Boromir pulled his bowstring, aimed at the massed orcs, loosed; pulled another arrow from the ground in front of him, pulled, aimed, loosed… he felt like he had been doing this forever. His shoulder was numb, and the scars and muscles of his chest protested each movement that sent stabbing, scalding pain through him. Tasarion, standing at his side sent arrows soaring into the screaming horde far more swiftly than he did. The elf kept up a low growl of foul curses that would have withered the flesh off an orc in their own right. He darted forward and pulled the quiver free from a fallen elf, dead with a black arrow through his throat. Tasarion renewed his low, spectacular curses, making each of the dead elf's arrows count.
The orc force to their right was engaged hand to hand with a force of mailed elves led by Haldir. Beyond them trees burned and writhed before they fell, crashing to the ground amid enormous showers of livid sparks. To their left, the live orcs were fewer in numbers, but the dead ones piled high gave them places to shelter and loose off thick-shafted arrows. An elf on Boromir's other side cried out and stumbled to the ground, an ugly arrow in his thigh. He tried to stagger up but failed, his breath coming in strangled gasps and choking grunts as the pain ran through him. Tasarion leapt behind Boromir and stooped to the elf now shuddering on the ground.
"Poison!" he hissed.
Tasarion broke off the feathered shaft and pushed the dart out through the elf's leg, ignoring his guttural scream. A healer dashed forward, slapped a pad of cloth on the wound and tied it quickly before hooking his arm under the injured elf's shoulder and hauling him up. Tasarion clapped him on the arm and the elf nodded his thanks though his face was twisted with pain and hobbled back from the line aided by the healer. Boromir had moved forward and had sent as many arrows as he could into the nearest concentration of orcs to prevent them drawing their bows against them.
A crude horn blew a several short blasts and the orcs fell back, slowly to begin with, but with increasing speed they as they ran back into the night, until only the dead and near-dead littered the blood-stained ground in front of the trees. Boromir swayed a little, then sank to his knees, dropping forward to support himself on his hands, his head drooping, his breathing hard. He was utterly spent.
It was several minutes before Tasarion came to him, patting his shoulder and urging him to stand, then helping him back some yards and leaving him leaning against a tree. Boromir found his legs wouldn't hold him and he sank slowly to the ground, his hands shaking as he tried to unbuckle the leather hand guard. He closed his eyes and tried to ignore the groans and guttural curses, cut short by the elves finishing off the night's work with dispassionate knives. When the area around him was quiet he opened his eyes to the green dawn that began to lighten the sky before the sun rose. Tasarion came back to his side and dropped down to sit beside him. They sat in silence for a few moments.
"Are you well?" asked the elf.
"Good." said Tasarion.
Elves walked by them, some helping injured comrades.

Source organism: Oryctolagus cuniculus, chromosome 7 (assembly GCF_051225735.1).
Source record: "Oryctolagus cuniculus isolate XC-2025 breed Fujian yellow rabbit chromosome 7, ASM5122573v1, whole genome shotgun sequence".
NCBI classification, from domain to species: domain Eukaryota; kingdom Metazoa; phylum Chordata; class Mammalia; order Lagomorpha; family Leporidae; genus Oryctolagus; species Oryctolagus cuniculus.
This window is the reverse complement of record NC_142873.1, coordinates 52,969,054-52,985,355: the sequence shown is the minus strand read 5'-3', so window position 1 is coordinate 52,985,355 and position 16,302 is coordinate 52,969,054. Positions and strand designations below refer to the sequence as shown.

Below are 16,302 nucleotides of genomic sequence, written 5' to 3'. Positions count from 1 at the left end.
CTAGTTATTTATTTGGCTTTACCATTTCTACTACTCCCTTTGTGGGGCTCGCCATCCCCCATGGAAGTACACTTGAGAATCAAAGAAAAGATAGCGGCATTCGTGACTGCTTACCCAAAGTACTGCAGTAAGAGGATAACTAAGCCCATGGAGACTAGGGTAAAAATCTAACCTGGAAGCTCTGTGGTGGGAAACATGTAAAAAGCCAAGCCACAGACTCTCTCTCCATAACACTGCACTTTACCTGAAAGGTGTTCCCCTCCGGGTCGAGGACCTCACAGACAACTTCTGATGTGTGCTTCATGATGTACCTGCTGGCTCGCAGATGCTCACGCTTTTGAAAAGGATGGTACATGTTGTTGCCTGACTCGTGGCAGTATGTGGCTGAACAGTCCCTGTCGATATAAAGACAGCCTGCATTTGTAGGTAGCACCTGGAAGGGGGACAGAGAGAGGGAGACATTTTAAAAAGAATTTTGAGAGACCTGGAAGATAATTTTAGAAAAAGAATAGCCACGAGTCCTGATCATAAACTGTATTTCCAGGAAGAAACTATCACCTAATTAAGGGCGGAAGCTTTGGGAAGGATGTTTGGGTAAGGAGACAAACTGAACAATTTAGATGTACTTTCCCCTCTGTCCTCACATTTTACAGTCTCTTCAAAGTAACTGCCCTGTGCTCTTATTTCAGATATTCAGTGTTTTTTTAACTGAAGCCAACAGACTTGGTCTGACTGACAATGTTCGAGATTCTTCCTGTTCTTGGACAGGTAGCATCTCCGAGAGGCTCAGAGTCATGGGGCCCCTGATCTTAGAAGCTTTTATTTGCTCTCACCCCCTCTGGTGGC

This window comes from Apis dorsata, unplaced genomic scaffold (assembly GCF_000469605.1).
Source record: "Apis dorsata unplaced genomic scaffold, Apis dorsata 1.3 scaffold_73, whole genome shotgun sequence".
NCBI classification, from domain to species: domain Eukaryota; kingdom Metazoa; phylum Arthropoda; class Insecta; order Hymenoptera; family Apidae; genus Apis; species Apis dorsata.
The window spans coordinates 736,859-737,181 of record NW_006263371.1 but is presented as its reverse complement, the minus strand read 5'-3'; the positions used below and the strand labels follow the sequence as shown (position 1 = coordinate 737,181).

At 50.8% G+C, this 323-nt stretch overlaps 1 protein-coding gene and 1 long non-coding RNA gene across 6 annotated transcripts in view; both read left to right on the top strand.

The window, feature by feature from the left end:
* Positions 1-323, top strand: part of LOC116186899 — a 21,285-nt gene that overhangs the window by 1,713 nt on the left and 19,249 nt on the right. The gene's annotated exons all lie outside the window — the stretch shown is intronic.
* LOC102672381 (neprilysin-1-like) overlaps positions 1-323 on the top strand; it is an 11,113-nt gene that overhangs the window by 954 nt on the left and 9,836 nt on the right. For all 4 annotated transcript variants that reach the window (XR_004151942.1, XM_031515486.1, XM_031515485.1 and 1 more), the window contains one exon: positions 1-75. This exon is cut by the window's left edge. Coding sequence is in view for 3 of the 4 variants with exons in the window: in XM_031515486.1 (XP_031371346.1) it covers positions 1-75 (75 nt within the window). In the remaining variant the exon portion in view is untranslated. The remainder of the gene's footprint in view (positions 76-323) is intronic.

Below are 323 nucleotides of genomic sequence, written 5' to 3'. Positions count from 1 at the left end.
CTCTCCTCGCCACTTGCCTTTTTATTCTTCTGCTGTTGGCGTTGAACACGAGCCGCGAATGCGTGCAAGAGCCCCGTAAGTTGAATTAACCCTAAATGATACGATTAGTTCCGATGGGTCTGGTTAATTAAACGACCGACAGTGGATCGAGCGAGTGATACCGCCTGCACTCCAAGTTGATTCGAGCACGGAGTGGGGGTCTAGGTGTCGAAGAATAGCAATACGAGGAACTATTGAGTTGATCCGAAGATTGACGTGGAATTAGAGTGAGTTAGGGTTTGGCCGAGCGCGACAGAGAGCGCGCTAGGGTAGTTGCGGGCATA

"We should go," said Tasarion.
Boromir nodded slowly.
"Give me your hand." Tasarion was on his feet, hand outstretched. Boromir gripped it and pulled himself up, grimacing with the pain of doing so.
"Are you sure you are well?"
Boromir nodded again, too tired to speak.
"Come," said the elf, "the healers will not be far away"
He led Boromir deeper in to the sheltering woods of Lorien. They past carnage and burning, averting their eyes from the bloody carcasses of orcs. Tasarion paused, obviously torn between wanting to help the injured elves and his duty to his charge. His indecision was halted, Haldir appeared, black-stained sword still naked in his hand, eyes still hot with rage, though he carefully schooled his face to neutrality as he directed the wardens.
"Tasarion – take Lord Boromir…"
He was interrupted by a knife lunging upwards, the last desperate thrust of a wounded orc. With one swinging slash and a snarl he decapitated the orc, its blade skimming harmlessly across his leather buff-coat.
"My lord… you are injured…"
"As are many! You have your charge to care for – do your duty!"
The Marchwarden turned on his heel, radiating controlled fury '…that Lorien itself was besieged.' His rage against the attackers was palpable, audible in the cracking of his voice as he snapped orders and instructions, his eyes everywhere.
"I feel we are dismissed," murmured Boromir ruefully with a wan smile.
Tasarion inclined his head, grabbing Boromir by the waist as the man stumbled. He bit his lip as a stab of pain lanced through his chest. Tasrion saw his face.
"Perhaps we should go… I do not think I choose to gainsay the Marchwarden while he's in this mood."
"No – he reminds me of my father on a bad… day…" Boromir's voice trailed away.
The thought had almost been clear, almost… but the face he conjured in memory floated and fused until he could not recognise the angry figure – and now he was too tired to try… As Tasarion turned their backs to the smouldering fires and guided him towards the healer's tents.
This is a work of fan fiction, written because the author has an abiding love for the works of J R R Tolkien. The characters, settings, places, and languages used in this work are the property of the Tolkien Estate, Tolkien Enterprises, and possibly New Line Cinema, except for certain original characters who belong to the author of the said work. The author will not receive any money or other remuneration for presenting the work on this archive site. The work is the intellectual property of the author, is available solely for the enjoyment of Henneth Annûn Story Archive readers, and may not be copied or redistributed by any means without the explicit written consent of the author.